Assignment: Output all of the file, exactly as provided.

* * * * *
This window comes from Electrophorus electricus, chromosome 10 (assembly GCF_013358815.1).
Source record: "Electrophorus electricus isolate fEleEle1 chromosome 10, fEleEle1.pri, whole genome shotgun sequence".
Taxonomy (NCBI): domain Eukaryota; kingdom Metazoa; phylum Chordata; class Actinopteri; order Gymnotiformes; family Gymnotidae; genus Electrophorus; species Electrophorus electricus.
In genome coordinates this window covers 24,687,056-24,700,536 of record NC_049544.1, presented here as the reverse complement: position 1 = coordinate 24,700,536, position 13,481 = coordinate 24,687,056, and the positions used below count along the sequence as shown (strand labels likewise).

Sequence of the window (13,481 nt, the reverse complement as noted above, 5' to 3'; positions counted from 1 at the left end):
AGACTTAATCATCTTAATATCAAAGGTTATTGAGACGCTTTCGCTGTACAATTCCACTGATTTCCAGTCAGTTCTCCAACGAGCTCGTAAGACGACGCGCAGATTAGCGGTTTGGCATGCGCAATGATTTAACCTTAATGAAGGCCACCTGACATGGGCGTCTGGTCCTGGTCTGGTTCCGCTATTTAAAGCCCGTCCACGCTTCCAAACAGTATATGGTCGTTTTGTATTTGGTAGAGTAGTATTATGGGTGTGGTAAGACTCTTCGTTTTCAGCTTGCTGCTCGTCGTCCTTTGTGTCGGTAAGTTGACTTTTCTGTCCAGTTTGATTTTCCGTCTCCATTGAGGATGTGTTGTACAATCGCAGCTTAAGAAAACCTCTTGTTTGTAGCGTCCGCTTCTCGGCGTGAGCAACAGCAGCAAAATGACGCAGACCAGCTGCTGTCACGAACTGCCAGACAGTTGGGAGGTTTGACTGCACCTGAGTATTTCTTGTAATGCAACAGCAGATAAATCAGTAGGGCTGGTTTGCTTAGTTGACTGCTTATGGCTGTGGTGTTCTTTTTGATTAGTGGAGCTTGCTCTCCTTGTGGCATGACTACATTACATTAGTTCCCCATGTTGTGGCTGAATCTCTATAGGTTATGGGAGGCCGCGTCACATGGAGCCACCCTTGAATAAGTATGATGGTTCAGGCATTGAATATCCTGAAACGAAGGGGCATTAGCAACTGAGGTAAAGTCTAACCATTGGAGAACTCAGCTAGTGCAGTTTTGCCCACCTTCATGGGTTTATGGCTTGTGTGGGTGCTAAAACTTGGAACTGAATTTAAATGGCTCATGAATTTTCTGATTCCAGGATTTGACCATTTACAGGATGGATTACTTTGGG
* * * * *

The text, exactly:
This window comes from Electrophorus electricus, chromosome 10 (assembly GCF_013358815.1).
Source record: "Electrophorus electricus isolate fEleEle1 chromosome 10, fEleEle1.pri, whole genome shotgun sequence".
Taxonomy (NCBI): domain Eukaryota; kingdom Metazoa; phylum Chordata; class Actinopteri; order Gymnotiformes; family Gymnotidae; genus Electrophorus; species Electrophorus electricus.
In genome coordinates this window covers 24,687,056-24,700,536 of record NC_049544.1, presented here as the reverse complement: position 1 = coordinate 24,700,536, position 13,481 = coordinate 24,687,056, and the positions used below count along the sequence as shown (strand labels likewise).

Sequence of the window (13,481 nt, the reverse complement as noted above, 5' to 3'; positions counted from 1 at the left end):
AGACTTAATCATCTTAATATCAAAGGTTATTGAGACGCTTTCGCTGTACAATTCCACTGATTTCCAGTCAGTTCTCCAACGAGCTCGTAAGACGACGCGCAGATTAGCGGTTTGGCATGCGCAATGATTTAACCTTAATGAAGGCCACCTGACATGGGCGTCTGGTCCTGGTCTGGTTCCGCTATTTAAAGCCCGTCCACGCTTCCAAACAGTATATGGTCGTTTTGTATTTGGTAGAGTAGTATTATGGGTGTGGTAAGACTCTTCGTTTTCAGCTTGCTGCTCGTCGTCCTTTGTGTCGGTAAGTTGACTTTTCTGTCCAGTTTGATTTTCCGTCTCCATTGAGGATGTGTTGTACAATCGCAGCTTAAGAAAACCTCTTGTTTGTAGCGTCCGCTTCTCGGCGTGAGCAACAGCAGCAAAATGACGCAGACCAGCTGCTGTCACGAACTGCCAGACAGTTGGGAGGTTTGACTGCACCTGAGTATTTCTTGTAATGCAACAGCAGATAAATCAGTAGGGCTGGTTTGCTTAGTTGACTGCTTATGGCTGTGGTGTTCTTTTTGATTAGTGGAGCTTGCTCTCCTTGTGGCATGACTACATTACATTAGTTCCCCATGTTGTGGCTGAATCTCTATAGGTTATGGGAGGCCGCGTCACATGGAGCCACCCTTGAATAAGTATGATGGTTCAGGCATTGAATATCCTGAAACGAAGGGGCATTAGCAACTGAGGTAAAGTCTAACCATTGGAGAACTCAGCTAGTGCAGTTTTGCCCACCTTCATGGGTTTATGGCTTGTGTGGGTGCTAAAACTTGGAACTGAATTTAAATGGCTCATGAATTTTCTGATTCCAGGATTTGACCATTTACAGGATGGATTACTTTGGG